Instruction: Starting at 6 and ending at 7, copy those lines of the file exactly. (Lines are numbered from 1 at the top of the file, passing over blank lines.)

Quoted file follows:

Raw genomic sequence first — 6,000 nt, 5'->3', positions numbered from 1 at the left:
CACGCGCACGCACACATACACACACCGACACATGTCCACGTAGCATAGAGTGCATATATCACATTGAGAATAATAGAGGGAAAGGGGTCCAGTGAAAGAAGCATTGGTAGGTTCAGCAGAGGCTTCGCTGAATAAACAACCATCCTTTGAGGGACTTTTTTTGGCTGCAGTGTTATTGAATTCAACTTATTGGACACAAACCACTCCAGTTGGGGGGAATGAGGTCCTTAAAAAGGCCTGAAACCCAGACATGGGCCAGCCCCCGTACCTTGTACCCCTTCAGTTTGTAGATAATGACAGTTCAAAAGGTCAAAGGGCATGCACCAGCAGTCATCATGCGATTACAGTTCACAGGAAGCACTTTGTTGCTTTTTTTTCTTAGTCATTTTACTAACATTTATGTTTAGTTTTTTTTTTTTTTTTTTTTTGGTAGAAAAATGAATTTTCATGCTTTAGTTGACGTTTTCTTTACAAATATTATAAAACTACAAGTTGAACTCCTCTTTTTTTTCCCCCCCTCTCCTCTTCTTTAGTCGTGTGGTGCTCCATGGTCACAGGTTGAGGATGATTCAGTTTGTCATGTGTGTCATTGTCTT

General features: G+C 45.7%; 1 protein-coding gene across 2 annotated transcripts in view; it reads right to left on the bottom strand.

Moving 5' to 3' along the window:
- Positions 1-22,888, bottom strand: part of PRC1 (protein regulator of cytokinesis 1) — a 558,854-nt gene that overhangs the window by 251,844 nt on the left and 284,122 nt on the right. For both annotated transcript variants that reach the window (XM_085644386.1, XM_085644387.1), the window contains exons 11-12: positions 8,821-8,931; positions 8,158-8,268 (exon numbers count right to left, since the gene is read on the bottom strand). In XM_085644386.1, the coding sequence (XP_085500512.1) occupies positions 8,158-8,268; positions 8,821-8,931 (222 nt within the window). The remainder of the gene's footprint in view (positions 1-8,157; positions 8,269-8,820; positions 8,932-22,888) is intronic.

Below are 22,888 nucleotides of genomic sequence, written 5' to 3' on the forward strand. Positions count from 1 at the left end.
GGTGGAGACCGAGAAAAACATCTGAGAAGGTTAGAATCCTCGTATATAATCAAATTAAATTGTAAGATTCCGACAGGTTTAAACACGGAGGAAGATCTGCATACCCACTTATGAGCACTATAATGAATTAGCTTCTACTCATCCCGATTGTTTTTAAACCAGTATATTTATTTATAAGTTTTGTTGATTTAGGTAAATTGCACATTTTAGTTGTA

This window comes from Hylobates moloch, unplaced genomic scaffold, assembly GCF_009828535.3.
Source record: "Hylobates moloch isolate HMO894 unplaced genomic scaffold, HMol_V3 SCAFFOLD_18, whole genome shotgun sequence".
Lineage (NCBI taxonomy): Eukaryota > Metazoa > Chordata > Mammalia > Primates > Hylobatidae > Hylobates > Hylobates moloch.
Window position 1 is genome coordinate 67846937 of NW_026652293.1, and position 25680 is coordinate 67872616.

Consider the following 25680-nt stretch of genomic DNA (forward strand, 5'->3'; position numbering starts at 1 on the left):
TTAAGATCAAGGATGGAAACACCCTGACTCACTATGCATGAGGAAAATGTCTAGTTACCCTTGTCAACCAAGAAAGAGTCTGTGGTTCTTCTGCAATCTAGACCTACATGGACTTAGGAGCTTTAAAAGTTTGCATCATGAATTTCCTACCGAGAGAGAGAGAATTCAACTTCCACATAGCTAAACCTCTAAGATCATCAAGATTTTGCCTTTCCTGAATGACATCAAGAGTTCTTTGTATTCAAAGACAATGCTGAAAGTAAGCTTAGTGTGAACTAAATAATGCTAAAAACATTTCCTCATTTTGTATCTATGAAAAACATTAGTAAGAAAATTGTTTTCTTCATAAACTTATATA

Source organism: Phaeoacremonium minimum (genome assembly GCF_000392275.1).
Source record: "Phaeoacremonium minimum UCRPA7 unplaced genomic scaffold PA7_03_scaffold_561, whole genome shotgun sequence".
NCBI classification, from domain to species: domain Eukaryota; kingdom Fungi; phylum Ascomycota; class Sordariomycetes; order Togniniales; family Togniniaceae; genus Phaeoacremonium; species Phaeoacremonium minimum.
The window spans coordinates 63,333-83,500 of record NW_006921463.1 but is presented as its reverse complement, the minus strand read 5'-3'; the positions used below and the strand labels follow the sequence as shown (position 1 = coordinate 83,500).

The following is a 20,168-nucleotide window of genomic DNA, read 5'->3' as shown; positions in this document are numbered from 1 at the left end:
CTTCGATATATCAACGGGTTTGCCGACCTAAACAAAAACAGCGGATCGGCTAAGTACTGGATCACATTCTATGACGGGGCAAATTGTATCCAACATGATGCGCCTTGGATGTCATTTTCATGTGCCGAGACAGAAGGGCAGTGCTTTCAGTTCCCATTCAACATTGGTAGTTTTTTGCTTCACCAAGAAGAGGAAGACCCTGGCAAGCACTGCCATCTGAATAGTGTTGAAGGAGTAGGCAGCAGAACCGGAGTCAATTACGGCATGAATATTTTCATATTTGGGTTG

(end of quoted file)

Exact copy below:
Below are 22,888 nucleotides of genomic sequence, written 5' to 3' on the forward strand. Positions count from 1 at the left end.
GGTGGAGACCGAGAAAAACATCTGAGAAGGTTAGAATCCTCGTATATAATCAAATTAAATTGTAAGATTCCGACAGGTTTAAACACGGAGGAAGATCTGCATACCCACTTATGAGCACTATAATGAATTAGCTTCTACTCATCCCGATTGTTTTTAAACCAGTATATTTATTTATAAGTTTTGTTGATTTAGGTAAATTGCACATTTTAGTTGTA